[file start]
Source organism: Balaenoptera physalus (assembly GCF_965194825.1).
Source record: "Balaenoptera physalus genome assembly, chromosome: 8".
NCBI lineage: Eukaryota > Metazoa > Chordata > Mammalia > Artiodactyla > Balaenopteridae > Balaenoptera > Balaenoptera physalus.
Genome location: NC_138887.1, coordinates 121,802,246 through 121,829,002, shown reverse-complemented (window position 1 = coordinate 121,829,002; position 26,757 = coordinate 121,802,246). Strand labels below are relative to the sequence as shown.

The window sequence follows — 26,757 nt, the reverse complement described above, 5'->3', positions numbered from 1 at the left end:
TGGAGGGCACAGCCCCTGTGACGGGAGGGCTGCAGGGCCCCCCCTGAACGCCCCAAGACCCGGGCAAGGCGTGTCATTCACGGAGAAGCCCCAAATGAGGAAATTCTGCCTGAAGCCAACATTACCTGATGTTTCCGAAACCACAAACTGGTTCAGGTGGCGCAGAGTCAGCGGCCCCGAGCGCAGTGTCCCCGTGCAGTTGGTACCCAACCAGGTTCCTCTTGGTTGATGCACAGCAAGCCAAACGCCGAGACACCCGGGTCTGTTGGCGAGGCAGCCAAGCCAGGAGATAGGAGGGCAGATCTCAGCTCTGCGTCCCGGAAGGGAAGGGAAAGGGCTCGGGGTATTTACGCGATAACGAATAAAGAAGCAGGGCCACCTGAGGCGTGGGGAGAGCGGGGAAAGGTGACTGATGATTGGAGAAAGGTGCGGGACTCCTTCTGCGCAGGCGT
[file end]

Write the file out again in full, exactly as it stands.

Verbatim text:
Source organism: Balaenoptera physalus (assembly GCF_965194825.1).
Source record: "Balaenoptera physalus genome assembly, chromosome: 8".
NCBI lineage: Eukaryota > Metazoa > Chordata > Mammalia > Artiodactyla > Balaenopteridae > Balaenoptera > Balaenoptera physalus.
Genome location: NC_138887.1, coordinates 121,802,246 through 121,829,002, shown reverse-complemented (window position 1 = coordinate 121,829,002; position 26,757 = coordinate 121,802,246). Strand labels below are relative to the sequence as shown.

The window sequence follows — 26,757 nt, the reverse complement described above, 5'->3', positions numbered from 1 at the left end:
TGGAGGGCACAGCCCCTGTGACGGGAGGGCTGCAGGGCCCCCCCTGAACGCCCCAAGACCCGGGCAAGGCGTGTCATTCACGGAGAAGCCCCAAATGAGGAAATTCTGCCTGAAGCCAACATTACCTGATGTTTCCGAAACCACAAACTGGTTCAGGTGGCGCAGAGTCAGCGGCCCCGAGCGCAGTGTCCCCGTGCAGTTGGTACCCAACCAGGTTCCTCTTGGTTGATGCACAGCAAGCCAAACGCCGAGACACCCGGGTCTGTTGGCGAGGCAGCCAAGCCAGGAGATAGGAGGGCAGATCTCAGCTCTGCGTCCCGGAAGGGAAGGGAAAGGGCTCGGGGTATTTACGCGATAACGAATAAAGAAGCAGGGCCACCTGAGGCGTGGGGAGAGCGGGGAAAGGTGACTGATGATTGGAGAAAGGTGCGGGACTCCTTCTGCGCAGGCGT